19. 19. Strategy public interface IBehaviour{public intmoveCommand();} public class AgressiveBehaviourimplements IBehaviour{ public intmoveCommand(){AgressiveBehaviour Behaviour} } public class DefensiveBehaviourimplements IBehaviour{ public intmoveCommand(){DefensiveBehaviour Behaviour} } public class NormalBehaviourimplements IBehaviour{ public intmoveCommand(){NormalBehaviour Behaviour} } public class Robot { IBehaviourbehaviour; String name; public Robot(String name) {this.name = name;} public void setBehaviour(IBehaviourbehaviour) {this.behaviour= behaviour;} public void move() {behaviourزmoveCommand();} } Three different Strategies for Robot movement
  20. 20. Strategy public interface IBehaviour{public intmoveCommand();} public class AgressiveBehaviourimplements IBehaviour{ public intmoveCommand(){AgressiveBehaviour Behaviour} } public class DefensiveBehaviourimplements IBehaviour{ public intmoveCommand(){DefensiveBehaviour Behaviour} } public class NormalBehaviourimplements IBehaviour{ public intmoveCommand(){NormalBehaviour Behaviour} } public class Robot { IBehaviourbehaviour; String name; public Robot(String name) {this.name = name;} public void setBehaviour(IBehaviourbehaviour) {this.behaviour= behaviour;} public void move() {behaviourزmoveCommand();} } Assigning a robot behaviour
  21. 21. Strategy public interface IBehaviour{public intmoveCommand();} public class AgressiveBehaviourimplements IBehaviour{ public intmoveCommand(){AgressiveBehaviour Behaviour} } public class DefensiveBehaviourimplements IBehaviour{ public intmoveCommand(){DefensiveBehaviour Behaviour} } public class NormalBehaviourimplements IBehaviour{ public intmoveCommand(){NormalBehaviour Behaviour} } public class Robot { IBehaviourbehaviour; String name; public Robot(String name) {this.name = name;} public void setBehaviour(IBehaviourbehaviour) {this.behaviour= behaviour;} public void move() {behaviourزmoveCommand();} } public static void main(String[] args) { Robot r1 = new Robot("Big Robot"); Robot r2 = new Robot("George v.2.1"); Robot r3 = new Robot("R2"); r1.setBehaviour(new AgressiveBehaviour()); r2.setBehaviour(new DefensiveBehaviour()); r3.setBehaviour(new NormalBehaviour()); r1.move(); r2.move(); r3.move(); r1.setBehaviour(new DefensiveBehaviour()); r2.setBehaviour(new AgressiveBehaviour()); r1.move(); r2.move(); r3.move(); }
  22. 22. Strategy public interface IBehaviour{public intmoveCommand();} public class AgressiveBehaviourimplements IBehaviour{ public intmoveCommand(){AgressiveBehaviour Behaviour} } public class DefensiveBehaviourimplements IBehaviour{ public intmoveCommand(){DefensiveBehaviour Behaviour} } public class NormalBehaviourimplements IBehaviour{ public intmoveCommand(){NormalBehaviour Behaviour} } public class Robot { IBehaviourbehaviour; String name; public Robot(String name) {this.name = name;} public void setBehaviour(IBehaviourbehaviour) {this.behaviour= behaviour;} public void move() {behaviourزmoveCommand();} } public static void main(String[] args) { Robot r1 = new Robot("Big Robot"); Robot r2 = new Robot("George v.2.1"); Robot r3 = new Robot("R2"); r1.setBehaviour(new AgressiveBehaviour()); r2.setBehaviour(new DefensiveBehaviour()); r3.setBehaviour(new NormalBehaviour()); r1.move(); r2.move(); r3.move(); r1.setBehaviour(new DefensiveBehaviour()); r2.setBehaviour(new AgressiveBehaviour()); r1.move(); r2.move(); r3.move(); } Simply change the Strategy and the behavior will change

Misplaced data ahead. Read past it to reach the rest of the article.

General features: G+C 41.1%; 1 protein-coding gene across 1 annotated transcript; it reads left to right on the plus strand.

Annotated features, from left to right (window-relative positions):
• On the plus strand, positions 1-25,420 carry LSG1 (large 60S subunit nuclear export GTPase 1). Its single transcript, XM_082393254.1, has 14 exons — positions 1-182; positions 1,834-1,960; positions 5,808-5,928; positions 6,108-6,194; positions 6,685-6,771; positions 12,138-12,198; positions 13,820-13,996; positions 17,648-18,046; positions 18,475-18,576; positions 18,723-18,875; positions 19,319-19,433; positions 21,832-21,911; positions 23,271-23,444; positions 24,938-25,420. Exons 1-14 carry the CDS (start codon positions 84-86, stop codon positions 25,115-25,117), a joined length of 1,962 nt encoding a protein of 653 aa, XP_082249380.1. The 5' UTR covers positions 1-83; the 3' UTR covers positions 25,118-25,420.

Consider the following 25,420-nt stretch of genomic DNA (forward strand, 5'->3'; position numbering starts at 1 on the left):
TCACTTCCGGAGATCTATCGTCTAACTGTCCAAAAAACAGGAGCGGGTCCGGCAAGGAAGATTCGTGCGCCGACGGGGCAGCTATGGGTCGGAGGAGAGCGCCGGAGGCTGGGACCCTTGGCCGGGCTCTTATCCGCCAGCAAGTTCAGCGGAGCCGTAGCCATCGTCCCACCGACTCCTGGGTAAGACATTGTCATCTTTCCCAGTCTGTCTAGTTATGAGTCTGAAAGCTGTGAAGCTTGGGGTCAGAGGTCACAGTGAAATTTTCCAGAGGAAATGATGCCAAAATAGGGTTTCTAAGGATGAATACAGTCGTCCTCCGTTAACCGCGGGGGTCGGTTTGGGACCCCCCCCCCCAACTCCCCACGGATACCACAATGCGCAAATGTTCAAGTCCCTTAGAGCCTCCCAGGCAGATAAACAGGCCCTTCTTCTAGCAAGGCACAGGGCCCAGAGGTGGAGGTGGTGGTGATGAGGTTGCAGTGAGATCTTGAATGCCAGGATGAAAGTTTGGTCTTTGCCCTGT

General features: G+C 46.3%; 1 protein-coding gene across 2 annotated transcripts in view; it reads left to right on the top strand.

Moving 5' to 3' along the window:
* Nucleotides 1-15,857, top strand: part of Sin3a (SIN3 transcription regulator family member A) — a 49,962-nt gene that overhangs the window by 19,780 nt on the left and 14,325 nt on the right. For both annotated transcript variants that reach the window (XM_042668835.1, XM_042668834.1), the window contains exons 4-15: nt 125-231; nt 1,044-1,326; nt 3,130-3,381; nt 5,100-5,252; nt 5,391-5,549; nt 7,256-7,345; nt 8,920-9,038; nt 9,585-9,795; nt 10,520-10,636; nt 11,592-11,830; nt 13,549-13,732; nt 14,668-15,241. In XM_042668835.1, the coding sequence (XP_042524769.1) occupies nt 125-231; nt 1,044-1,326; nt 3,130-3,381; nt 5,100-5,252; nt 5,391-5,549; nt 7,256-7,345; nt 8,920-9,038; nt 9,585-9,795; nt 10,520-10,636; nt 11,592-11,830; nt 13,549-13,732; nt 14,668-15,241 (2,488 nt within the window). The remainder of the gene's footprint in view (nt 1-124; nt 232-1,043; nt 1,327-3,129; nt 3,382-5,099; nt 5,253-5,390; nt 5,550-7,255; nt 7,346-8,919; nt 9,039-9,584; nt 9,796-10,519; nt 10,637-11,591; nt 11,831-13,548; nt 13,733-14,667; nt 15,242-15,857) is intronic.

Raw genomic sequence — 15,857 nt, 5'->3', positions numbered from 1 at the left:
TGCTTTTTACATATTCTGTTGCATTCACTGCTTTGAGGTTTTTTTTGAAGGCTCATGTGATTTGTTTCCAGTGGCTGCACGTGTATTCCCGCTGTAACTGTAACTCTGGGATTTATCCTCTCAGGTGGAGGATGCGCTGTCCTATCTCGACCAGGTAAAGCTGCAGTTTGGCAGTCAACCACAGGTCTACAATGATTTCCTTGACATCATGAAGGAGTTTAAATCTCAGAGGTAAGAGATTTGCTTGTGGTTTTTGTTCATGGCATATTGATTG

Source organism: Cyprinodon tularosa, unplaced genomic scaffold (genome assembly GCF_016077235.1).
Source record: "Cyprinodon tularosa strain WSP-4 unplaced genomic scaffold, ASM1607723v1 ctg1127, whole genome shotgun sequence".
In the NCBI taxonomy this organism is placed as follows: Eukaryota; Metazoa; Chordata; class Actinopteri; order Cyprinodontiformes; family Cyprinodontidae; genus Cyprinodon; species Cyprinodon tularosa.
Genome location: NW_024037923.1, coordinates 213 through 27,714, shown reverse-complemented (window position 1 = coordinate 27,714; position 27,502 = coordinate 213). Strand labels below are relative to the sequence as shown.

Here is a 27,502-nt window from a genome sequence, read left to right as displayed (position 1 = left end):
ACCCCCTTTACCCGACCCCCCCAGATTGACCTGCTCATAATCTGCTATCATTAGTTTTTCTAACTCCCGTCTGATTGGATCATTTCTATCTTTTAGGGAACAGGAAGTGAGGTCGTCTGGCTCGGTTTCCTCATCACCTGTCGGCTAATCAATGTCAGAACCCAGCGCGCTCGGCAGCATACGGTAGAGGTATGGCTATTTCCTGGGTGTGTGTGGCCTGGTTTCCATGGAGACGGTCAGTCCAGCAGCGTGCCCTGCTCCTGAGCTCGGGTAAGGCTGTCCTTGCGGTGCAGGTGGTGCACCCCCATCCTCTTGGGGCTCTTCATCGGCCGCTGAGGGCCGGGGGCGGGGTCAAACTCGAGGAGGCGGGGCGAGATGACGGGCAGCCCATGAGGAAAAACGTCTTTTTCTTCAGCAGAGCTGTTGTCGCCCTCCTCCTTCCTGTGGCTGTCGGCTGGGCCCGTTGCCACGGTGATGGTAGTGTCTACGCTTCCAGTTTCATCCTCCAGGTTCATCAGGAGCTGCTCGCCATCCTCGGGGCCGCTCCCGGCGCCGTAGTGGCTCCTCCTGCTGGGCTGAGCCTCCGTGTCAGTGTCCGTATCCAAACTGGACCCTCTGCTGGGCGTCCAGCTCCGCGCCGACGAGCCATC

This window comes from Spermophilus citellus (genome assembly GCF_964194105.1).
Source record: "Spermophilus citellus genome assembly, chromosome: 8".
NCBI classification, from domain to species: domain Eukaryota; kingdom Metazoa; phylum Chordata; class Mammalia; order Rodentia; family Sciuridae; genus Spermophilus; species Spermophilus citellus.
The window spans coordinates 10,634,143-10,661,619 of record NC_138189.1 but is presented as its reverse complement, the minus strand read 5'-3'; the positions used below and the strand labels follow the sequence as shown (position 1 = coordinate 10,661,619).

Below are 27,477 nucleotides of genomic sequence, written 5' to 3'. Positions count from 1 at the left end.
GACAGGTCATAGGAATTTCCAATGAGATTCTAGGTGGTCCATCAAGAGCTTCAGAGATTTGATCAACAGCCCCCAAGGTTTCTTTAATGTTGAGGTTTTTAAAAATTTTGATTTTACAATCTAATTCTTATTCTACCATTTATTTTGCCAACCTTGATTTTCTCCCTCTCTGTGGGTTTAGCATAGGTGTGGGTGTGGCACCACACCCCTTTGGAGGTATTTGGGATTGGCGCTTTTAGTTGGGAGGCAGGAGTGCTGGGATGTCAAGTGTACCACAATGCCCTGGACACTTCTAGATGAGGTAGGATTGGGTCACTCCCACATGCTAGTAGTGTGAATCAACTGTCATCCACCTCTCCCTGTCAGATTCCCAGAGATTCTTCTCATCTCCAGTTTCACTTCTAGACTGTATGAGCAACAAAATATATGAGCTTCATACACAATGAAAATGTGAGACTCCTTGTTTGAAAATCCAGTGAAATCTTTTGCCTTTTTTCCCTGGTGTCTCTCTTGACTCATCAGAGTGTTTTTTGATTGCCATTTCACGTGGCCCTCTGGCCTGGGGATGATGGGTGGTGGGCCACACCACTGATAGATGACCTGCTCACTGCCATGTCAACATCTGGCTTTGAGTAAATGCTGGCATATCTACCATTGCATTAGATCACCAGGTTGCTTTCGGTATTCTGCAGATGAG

23. 23. SingletonWhen one, and only one, instance of class is needed. Providing a global point of access to it.
  24. 24. Singleton private readonlySqlConnection_sqlConnection; constCONNECTION_STRING = (@"Data Source=127.0.0.1;database=soa;Userid=sa1;Password=sa1;“; public static SqlConnectionGetSqlConnectionSingleton() { if (_sqlConnection== null) { _sqlConnection= new SqlConnection(CONNECTION_STRING ); } return _sqlConnection; } Any client will call GetSqlConnectionSingleton(public) and has no direct access to _sqlConnection(private)
  25. 25. Singleton for an Object publicsealedclassSingleton { privatestaticSingleton _instance; privateSingleton() { } publicstaticSingleton GetSingleton() { if(_instance == null) _instance = newSingleton(); return_instance; } } No one can instantiate this (since the constructor is private), like this: Singleton s = new Singleton();
  26. 26. Singleton for an Object publicsealedclassSingleton { privatestaticSingleton _instance; privateSingleton() { } publicstaticSingleton GetSingleton() { if(_instance == null) _instance = newSingleton(); return_instance; } } One Instance and One Instance Only will be Created for this Class Object
  27. 27. Database ConnectionSingleton private readonlySqlConnection_sqlConnection; constCONNECTION_STRING = (@"Data Source=127.0.0.1;database=soa;Userid=sa1;Password=sa1;“; public static SqlConnectionGetSqlConnectionSingleton() { if (_sqlConnection== null) { _sqlConnection= new SqlConnection(CONNECTION_STRING ); } return _sqlConnection; }
  28. 28. Database Connection Singleton private readonlySqlConnection_sqlConnection; constCONNECTION_STRING = (@"Data Source=127.0.0.1;database=soa;Userid=sa1;Password=sa1;“; public static SqlConnectionGetSqlConnectionSingleton() { if (_sqlConnection== null) { _sqlConnection= new SqlConnection(CONNECTION_STRING ); } return _sqlConnection; }
  29. 29. Singleton for an Object in Multi-threaded Application? Any Need to Adjust?
  30. 30. Singleton for an Object in Multi-threaded Application publicsealedclassSingleton { privatestaticSingleton _instance; privatestaticobject_lockThis= newobject(); privateSingleton() { } publicstaticSingleton GetSingleton() { lock(_lockThis) { if(_instance == null) _instance = newSingleton(); } return_instance; } }
  31. 31. MultitonIs an extension of the singleton pattern. When one, and only one, instance of class is needed that corresponds to a key. Providing a global point of access to it.
  32. 32. Multiton Dictionary<Key, SingletonObject> _singletonInstances; publicstaticSingletonInstancesGetMultiton(stringkey) { lock(_lock) { if(!_singletonInstances.ContainsKey(key)) _singletonInstances.Add(key, newMultiton()); } return_instances[key]; }
  33. 33. Multiton Dictionary<Key, SingletonObject> _singletonInstances; publicstaticSingletonInstancesGetMultiton(stringkey) { lock(_lock) { if(!_singletonInstances.ContainsKey(key)) _singletonInstances.Add(key, newMultiton()); } return_instances[key]; }
  34. 34. Software Architectural Patterns
  35. 35. MVCModel View Controller
  36. 36. MVVMModel View ViewModel

×